What is Sensory Impairment?
95% of the information about the world around us comes from our sight and hearing. Sensory impairment is when one of the senses; sight, hearing, smell, touch, taste and spatial awareness, is no longer normal. Communication is the greatest challenge. A sighted and hearing person will explore their surroundings, a person with sensory impairments will need encouragement to explore and interact. Normal progress to language is hard, and intensive education and support is needed throughout the person’s lifetime.
Types of Sensory Impairments
People who are blind or have low vision can use technology aids, equipment and strategies to lead fairly independent and safe lives at home and in the community. Blindness and low vision can occur as a result of disease or infection, conditions or accidents. Today, more than 500,000 people in Australia are living with vision impairment, low vision and blindness. That figure is expected to double in Australia by the year 2030 as our population ages. Symptoms of vision impairment are central vision loss, peripheral vision loss, contrast impairment, glare, reduced depth perception and blur.
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Hearing loss, hearing impairment or deafness is a partial or total inability to hear. It can be caused by genetics, aging, exposure to noise, illness, chemicals and physical trauma. It is usually described as mild, mild-moderate, moderate, moderately severe, severe, or profound. Hearing loss exists when there is diminished sensitivity to the sounds normally heard. Deafness is defined as a degree of impairment that a person is unable to understand speech even in the presence of amplification. Many in the deaf community view it as a condition, rather than an illness.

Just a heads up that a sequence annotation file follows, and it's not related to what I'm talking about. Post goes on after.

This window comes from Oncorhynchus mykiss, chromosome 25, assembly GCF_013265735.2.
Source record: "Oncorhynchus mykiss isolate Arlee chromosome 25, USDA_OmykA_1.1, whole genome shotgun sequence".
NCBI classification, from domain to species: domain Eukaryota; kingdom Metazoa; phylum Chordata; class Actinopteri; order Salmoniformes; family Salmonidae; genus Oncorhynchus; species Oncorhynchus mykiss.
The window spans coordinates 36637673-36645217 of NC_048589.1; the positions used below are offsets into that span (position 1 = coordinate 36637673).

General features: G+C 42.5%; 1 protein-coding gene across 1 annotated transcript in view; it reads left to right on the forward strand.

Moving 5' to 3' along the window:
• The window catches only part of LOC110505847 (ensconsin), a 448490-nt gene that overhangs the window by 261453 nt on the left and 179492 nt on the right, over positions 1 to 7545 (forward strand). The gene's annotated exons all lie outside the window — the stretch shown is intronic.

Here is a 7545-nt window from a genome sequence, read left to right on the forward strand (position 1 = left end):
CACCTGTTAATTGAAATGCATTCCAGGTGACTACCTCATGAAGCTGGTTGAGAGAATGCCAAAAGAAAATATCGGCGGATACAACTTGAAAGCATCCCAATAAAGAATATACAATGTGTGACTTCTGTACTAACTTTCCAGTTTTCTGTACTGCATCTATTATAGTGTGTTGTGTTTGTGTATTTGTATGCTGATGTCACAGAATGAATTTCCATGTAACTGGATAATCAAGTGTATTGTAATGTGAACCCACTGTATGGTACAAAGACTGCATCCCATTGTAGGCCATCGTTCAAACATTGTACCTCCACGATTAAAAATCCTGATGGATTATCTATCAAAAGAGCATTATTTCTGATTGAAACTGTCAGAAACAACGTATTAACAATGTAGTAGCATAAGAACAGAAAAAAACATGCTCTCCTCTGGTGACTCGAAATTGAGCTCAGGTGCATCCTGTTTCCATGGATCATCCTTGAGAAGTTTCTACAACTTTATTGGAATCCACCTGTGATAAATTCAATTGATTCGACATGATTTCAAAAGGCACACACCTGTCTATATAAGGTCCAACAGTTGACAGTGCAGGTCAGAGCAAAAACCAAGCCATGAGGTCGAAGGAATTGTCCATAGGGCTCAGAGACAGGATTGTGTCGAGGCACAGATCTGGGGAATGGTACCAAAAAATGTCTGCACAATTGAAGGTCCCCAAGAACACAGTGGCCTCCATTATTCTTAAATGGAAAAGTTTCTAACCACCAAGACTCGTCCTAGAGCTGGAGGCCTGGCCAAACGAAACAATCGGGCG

Learn more about Hearing Loss
Sensory Processing Disorder
Sometimes called ‘sensory integration’, SPD refers to the way the nervous system receives messages from the senses. Often aligned with Austism Spectrum Disorder, SPD is a condition that exists when sensory signals don’t get organized into appropriate responses. Acting like a neurological ‘traffic jam’ SPD prevents certain parts of the brain from receiving the information needed to interpret sensory information correctly, resulting in motor clumsiness, behavioural problems, anxiety, depression, and learning difficulties. It can affect people in only one sense or in multiple senses. While most of us have occasional difficulties processing sensory information, children and adults with SPD find these difficulties to be chronic and highly disruptive to everyday life, making it difficult to perform routines and activities at work, form close relationships and participate in recreation.
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Our mission is to [support] people with Sensory Disabilities to lead meaningful and valued lives, Contact us today for more information on how we can help